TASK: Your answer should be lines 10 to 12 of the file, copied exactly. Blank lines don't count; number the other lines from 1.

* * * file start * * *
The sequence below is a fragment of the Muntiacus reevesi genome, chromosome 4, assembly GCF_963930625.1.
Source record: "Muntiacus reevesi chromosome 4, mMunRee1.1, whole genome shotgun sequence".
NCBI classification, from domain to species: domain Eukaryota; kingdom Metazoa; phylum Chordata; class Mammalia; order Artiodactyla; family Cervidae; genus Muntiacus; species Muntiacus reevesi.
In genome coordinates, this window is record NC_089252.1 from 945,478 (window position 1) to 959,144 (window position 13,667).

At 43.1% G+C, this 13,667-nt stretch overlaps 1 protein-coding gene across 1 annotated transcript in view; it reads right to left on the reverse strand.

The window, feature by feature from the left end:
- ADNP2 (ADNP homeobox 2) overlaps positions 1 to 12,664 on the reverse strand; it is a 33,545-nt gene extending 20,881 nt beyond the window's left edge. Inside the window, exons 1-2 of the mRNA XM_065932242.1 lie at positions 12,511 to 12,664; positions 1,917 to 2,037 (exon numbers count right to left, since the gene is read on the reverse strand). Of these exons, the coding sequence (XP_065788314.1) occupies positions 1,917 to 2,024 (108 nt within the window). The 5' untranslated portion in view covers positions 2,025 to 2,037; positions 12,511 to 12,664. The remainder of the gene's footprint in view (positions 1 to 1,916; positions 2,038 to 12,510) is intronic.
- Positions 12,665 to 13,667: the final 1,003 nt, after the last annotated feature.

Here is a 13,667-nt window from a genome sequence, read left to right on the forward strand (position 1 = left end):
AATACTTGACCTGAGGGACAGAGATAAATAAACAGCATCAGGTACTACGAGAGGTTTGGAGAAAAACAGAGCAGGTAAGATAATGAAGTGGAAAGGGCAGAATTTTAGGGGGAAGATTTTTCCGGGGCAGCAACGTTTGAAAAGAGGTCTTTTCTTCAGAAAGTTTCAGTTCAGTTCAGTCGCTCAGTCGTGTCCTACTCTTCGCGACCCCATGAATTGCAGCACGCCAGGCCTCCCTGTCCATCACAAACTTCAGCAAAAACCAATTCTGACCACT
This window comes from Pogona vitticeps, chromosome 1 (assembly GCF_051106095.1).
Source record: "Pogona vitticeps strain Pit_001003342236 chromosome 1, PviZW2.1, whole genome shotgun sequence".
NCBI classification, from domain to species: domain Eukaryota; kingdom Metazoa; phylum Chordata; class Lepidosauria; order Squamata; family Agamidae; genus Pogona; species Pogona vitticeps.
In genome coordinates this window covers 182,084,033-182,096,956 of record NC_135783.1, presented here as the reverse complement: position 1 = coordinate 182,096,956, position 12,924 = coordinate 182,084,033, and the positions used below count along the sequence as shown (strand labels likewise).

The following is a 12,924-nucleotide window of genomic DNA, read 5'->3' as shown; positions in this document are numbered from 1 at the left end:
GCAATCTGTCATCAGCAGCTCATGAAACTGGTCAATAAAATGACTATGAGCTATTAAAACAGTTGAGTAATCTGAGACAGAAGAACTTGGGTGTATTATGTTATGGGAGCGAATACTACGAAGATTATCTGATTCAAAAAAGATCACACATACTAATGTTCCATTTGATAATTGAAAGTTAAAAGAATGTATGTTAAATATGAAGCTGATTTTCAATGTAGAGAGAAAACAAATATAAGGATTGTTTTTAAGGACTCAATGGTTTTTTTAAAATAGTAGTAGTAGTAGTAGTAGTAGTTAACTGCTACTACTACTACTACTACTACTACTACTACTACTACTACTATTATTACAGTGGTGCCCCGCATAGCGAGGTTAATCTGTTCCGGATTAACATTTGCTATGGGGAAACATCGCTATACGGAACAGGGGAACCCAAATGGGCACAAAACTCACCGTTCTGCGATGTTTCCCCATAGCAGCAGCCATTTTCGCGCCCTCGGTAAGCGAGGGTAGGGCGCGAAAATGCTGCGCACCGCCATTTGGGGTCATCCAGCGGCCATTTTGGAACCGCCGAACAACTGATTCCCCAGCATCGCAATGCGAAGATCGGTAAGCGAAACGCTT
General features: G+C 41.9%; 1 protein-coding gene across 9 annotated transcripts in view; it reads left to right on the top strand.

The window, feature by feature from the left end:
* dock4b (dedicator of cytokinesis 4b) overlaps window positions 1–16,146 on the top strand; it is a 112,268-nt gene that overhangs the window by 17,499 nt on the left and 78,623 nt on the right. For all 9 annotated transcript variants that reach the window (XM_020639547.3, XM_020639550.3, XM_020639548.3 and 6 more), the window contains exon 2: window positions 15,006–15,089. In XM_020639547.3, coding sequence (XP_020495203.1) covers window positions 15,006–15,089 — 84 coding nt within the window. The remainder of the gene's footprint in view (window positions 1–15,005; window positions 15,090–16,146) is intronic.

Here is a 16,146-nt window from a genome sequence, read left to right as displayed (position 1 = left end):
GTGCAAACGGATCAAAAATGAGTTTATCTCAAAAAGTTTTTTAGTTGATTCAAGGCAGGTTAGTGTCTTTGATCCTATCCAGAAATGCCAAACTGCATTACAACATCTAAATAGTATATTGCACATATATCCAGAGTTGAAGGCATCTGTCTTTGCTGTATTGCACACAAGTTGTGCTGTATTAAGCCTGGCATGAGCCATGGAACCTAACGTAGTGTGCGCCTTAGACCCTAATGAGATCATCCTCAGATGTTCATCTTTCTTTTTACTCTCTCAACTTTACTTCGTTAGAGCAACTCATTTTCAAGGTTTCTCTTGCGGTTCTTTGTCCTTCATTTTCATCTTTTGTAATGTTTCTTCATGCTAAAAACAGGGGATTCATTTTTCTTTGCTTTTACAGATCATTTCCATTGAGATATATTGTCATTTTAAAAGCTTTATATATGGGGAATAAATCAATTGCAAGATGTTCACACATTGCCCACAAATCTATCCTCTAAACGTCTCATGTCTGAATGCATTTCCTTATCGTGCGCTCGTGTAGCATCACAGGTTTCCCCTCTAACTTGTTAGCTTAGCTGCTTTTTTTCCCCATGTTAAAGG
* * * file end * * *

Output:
AATACTTGACCTGAGGGACAGAGATAAATAAACAGCATCAGGTACTACGAGAGGTTTGGAGAAAAACAGAGCAGGTAAGATAATGAAGTGGAAAGGGCAGAATTTTAGGGGGAAGATTTTTCCGGGGCAGCAACGTTTGAAAAGAGGTCTTTTCTTCAGAAAGTTTCAGTTCAGTTCAGTCGCTCAGTCGTGTCCTACTCTTCGCGACCCCATGAATTGCAGCACGCCAGGCCTCCCTGTCCATCACAAACTTCAGCAAAAACCAATTCTGACCACT
This window comes from Pogona vitticeps, chromosome 1 (assembly GCF_051106095.1).
Source record: "Pogona vitticeps strain Pit_001003342236 chromosome 1, PviZW2.1, whole genome shotgun sequence".